Report: As Chinese millionaires rise, happiness falls
January 17, 2013 -- Updated 0445 GMT (1245 HKT)
China's richest feeling less happy, according to a new report.
- New China "Millionaires Happiness Report" shows dissatisfaction with health, life
- Hurun: "In general, the report shows that the richer you are, the less happy you are"
Hong Kong (CNN) -- It's not easy being rich. At least that's what new findings suggest from "The Millionaires Happiness Report" released by the Shanghai-based Hurun Research Institute.
"In general, the report shows that the richer you are, the less happy you are," the report authors said.
According to the inaugural report which surveyed 551 Mainland Chinese with a net worth of over 10 million yuan ($1.6 million), the average millionaire in China sleeps only 6.6 hours during the working week.
Chinese millionaires are dissatisfied with their health and are looking to prioritize spending more time with their family, the report said. The "self-made" female super-rich, who were 37 years old on average, are more likely to be unmarried with 35% of the respondents being either divorced or having remained single. The figure is almost twice that of the men surveyed.
The average age of all Chinese millionaires surveyed was 38 years old, rising to 40 among the "super-rich" -- those with net wealth of $16 million.
The lack of satisfaction for China's nouveau riche appears to be growing. Hurun Report, a magazine best known for its ranking of the wealthiest individuals in China, surveyed 1,000 super-rich Chinese in 2011 found that 55% of the respondents either in the process of leaving China or seriously considering it.
"What we are seeing is a sense of insecurity or, perhaps you want to look at it from another side, looking for a sense of insurance policy," said Rupert Hoogewerf, publisher of Hurun Report, told CNN in November. "So they are beginning to quite actively try and get a green card in the U.S., Canada, Australia and Singapore."
Part of complete coverage on
As China's annual parliamentary meetings kick off, Beijing gauges progress on key economic reforms outlined last year.
March 7, 2014 -- Updated 0719 GMT (1519 HKT)
For some local Hong Kongers, the local economy is being geared to the needs of cashed-up Chinese day-trippers, rather than locals.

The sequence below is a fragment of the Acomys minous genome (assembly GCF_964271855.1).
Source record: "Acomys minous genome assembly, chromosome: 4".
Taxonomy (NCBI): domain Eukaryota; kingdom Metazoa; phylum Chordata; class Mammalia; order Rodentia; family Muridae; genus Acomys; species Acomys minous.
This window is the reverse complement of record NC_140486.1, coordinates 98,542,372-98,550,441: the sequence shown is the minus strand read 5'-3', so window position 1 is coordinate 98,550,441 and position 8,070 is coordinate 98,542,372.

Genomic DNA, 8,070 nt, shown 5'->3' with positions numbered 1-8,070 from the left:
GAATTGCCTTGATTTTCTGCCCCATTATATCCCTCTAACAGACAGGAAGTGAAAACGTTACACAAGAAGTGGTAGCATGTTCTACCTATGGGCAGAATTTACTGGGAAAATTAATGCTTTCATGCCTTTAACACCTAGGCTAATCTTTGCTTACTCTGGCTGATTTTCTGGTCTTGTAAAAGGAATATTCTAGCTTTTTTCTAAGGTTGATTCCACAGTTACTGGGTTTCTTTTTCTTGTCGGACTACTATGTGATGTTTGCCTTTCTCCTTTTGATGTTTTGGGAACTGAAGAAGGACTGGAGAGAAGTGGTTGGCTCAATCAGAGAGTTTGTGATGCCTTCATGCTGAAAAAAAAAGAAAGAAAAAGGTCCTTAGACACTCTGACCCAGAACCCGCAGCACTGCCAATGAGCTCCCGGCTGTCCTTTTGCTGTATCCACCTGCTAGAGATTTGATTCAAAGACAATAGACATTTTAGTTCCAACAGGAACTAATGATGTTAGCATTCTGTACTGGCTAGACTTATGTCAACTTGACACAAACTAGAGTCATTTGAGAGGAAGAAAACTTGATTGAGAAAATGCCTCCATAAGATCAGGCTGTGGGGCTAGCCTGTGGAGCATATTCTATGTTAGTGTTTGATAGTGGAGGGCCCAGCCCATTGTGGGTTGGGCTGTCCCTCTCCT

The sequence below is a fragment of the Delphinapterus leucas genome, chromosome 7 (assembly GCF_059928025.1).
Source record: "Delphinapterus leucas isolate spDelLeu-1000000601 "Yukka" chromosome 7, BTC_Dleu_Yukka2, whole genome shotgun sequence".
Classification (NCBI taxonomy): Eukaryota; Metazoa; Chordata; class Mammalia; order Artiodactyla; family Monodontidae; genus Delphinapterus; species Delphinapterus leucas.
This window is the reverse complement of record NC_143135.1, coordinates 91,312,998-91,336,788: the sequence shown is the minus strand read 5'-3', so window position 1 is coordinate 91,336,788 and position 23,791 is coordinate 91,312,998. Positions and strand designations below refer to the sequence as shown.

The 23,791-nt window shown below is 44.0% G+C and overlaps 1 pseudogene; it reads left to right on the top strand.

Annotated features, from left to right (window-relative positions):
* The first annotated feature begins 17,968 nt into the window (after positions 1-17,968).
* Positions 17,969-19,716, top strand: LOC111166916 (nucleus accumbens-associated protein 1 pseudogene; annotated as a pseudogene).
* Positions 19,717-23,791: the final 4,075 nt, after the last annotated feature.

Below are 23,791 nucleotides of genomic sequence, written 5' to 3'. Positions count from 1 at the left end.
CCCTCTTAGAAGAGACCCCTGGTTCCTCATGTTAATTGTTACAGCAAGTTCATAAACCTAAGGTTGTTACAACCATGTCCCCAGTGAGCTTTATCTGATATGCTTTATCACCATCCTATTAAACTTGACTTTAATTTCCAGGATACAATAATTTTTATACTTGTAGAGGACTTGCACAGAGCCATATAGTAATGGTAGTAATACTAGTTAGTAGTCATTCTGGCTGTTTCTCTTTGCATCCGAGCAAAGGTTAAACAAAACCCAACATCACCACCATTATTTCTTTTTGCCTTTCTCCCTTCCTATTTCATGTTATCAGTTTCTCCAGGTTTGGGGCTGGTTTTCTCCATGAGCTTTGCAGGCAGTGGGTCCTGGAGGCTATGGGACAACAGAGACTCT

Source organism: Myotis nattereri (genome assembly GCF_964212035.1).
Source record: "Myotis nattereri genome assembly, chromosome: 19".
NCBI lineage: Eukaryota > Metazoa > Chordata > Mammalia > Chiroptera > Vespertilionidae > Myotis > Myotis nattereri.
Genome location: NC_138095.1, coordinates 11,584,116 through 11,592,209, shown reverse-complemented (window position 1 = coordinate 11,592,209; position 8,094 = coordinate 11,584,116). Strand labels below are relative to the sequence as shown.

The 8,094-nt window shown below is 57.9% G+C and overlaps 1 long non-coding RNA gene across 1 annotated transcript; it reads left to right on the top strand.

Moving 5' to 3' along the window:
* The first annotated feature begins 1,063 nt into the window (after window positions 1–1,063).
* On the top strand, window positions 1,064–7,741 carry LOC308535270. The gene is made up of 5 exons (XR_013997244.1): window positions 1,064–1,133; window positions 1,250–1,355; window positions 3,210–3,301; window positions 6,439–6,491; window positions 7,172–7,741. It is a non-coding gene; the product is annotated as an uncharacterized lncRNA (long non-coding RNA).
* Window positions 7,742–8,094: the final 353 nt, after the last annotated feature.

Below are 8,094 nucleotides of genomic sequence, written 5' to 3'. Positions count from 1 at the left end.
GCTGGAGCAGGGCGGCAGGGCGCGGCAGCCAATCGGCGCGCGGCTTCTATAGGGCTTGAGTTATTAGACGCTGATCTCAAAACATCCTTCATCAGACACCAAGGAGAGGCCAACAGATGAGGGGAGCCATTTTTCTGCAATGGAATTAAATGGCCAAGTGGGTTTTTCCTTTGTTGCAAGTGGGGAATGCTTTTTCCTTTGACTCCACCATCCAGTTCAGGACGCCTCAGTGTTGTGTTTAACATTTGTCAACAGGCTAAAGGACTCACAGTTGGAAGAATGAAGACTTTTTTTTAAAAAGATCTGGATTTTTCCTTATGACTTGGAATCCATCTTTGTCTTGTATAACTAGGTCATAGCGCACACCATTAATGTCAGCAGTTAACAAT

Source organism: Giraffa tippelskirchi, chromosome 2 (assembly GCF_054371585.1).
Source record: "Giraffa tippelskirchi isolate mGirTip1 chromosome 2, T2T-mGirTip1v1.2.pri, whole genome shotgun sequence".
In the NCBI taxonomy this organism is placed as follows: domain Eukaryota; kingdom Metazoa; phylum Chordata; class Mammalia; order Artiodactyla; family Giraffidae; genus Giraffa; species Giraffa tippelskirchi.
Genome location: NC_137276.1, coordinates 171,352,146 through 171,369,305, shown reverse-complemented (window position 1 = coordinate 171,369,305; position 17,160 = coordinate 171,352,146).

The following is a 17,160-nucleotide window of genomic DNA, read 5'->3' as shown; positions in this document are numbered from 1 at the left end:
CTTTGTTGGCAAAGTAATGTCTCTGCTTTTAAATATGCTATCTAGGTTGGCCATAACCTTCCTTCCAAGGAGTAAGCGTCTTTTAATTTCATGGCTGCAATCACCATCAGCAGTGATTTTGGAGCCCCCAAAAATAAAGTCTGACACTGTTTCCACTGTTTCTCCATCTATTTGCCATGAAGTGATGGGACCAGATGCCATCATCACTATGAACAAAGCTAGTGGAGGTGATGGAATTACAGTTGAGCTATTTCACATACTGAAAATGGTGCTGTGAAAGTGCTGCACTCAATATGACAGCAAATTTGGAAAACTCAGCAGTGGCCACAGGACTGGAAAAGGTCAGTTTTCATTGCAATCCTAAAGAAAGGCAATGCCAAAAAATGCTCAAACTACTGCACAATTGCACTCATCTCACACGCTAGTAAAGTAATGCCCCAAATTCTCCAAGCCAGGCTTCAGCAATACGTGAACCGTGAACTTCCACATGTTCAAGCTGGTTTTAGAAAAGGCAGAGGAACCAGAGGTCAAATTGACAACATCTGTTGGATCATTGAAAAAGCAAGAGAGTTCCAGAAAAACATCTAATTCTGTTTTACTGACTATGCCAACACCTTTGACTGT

March 6, 2014 -- Updated 1027 GMT (1827 HKT)
Vladimir Putin is seeking China's support in Russia's standoff with Western powers over Ukraine.
February 27, 2014 -- Updated 0824 GMT (1624 HKT)
What's the story with WeChat, the messaging app taking China by storm?
February 28, 2014 -- Updated 0501 GMT (1301 HKT)
Outgoing U.S. Ambassador to China Gary Locke speaks to CNN about his time in China.
February 26, 2014 -- Updated 0449 GMT (1249 HKT)
Limited investment options in China means real estate has been a popular choice for consumers looking to expand their portfolios.
February 27, 2014 -- Updated 0140 GMT (0940 HKT)
It's sexy, sophisticated, skintight, and started as a Chinese feminist statement. Here's the story of China's "cheongsam"
February 25, 2014 -- Updated 0911 GMT (1711 HKT)
Linkedin, the networking site for professionals, has done what few other foreign online services have achieved -- it has successfully set up its China operations.
February 25, 2014 -- Updated 0408 GMT (1208 HKT)
With its tradition of free speech, Hong Kongers pride themselves on their strong opinions -- but now local journalists say they are being shut up.
February 25, 2014 -- Updated 1019 GMT (1819 HKT)
Beijingers are once again choking as smog levels hit "heavy or even worse" levels in the capital and other cities across the country.
February 21, 2014 -- Updated 1349 GMT (2149 HKT)
China has urged U.S. President Barack Obama to call off a meeting at the White House with Tibetan spiritual leader the Dalai Lama.
February 19, 2014 -- Updated 1205 GMT (2005 HKT)
Far from being censored, the U.S. political drama 'House of Cards' is widely available in China -- and surprisingly popular.
February 19, 2014 -- Updated 0833 GMT (1633 HKT)
Like many companies in China, Fu Shou Yuan uses celebrities to attract clients. Except, in this case, they're dead.
February 19, 2014 -- Updated 0319 GMT (1119 HKT)
On the Reporters Without Borders map of global press freedom, China appears as one big black spot.
February 18, 2014 -- Updated 1312 GMT (2112 HKT)
The panda was whipped by zookeepers, was fed corn cakes instead of bamboo, and lived in a home full of feces, say visitors.
February 19, 2014 -- Updated 0212 GMT (1012 HKT)
A Miami artist has destroyed a $1 million Ai Weiwei vase as a "spontaneous protest."
February 17, 2014 -- Updated 0946 GMT (1746 HKT)
Two Russian thrillseekers scaled the unfinished Shanghai Tower in the city's financial district -- and lived to tell the tale.
Today's five most popular stories